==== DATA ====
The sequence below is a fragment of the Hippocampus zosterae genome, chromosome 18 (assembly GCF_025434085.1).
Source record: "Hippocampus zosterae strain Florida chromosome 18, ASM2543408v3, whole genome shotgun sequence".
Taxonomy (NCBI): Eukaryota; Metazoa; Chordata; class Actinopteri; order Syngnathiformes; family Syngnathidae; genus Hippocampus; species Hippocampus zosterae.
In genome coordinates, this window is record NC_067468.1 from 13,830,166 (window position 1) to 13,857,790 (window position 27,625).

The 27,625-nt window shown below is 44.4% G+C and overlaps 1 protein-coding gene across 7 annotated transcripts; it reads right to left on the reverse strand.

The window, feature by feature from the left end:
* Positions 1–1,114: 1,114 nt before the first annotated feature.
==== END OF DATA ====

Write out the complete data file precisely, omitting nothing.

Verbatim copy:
The sequence below is a fragment of the Hippocampus zosterae genome, chromosome 18 (assembly GCF_025434085.1).
Source record: "Hippocampus zosterae strain Florida chromosome 18, ASM2543408v3, whole genome shotgun sequence".
Taxonomy (NCBI): Eukaryota; Metazoa; Chordata; class Actinopteri; order Syngnathiformes; family Syngnathidae; genus Hippocampus; species Hippocampus zosterae.
In genome coordinates, this window is record NC_067468.1 from 13,830,166 (window position 1) to 13,857,790 (window position 27,625).

The 27,625-nt window shown below is 44.4% G+C and overlaps 1 protein-coding gene across 7 annotated transcripts; it reads right to left on the reverse strand.

The window, feature by feature from the left end:
* Positions 1–1,114: 1,114 nt before the first annotated feature.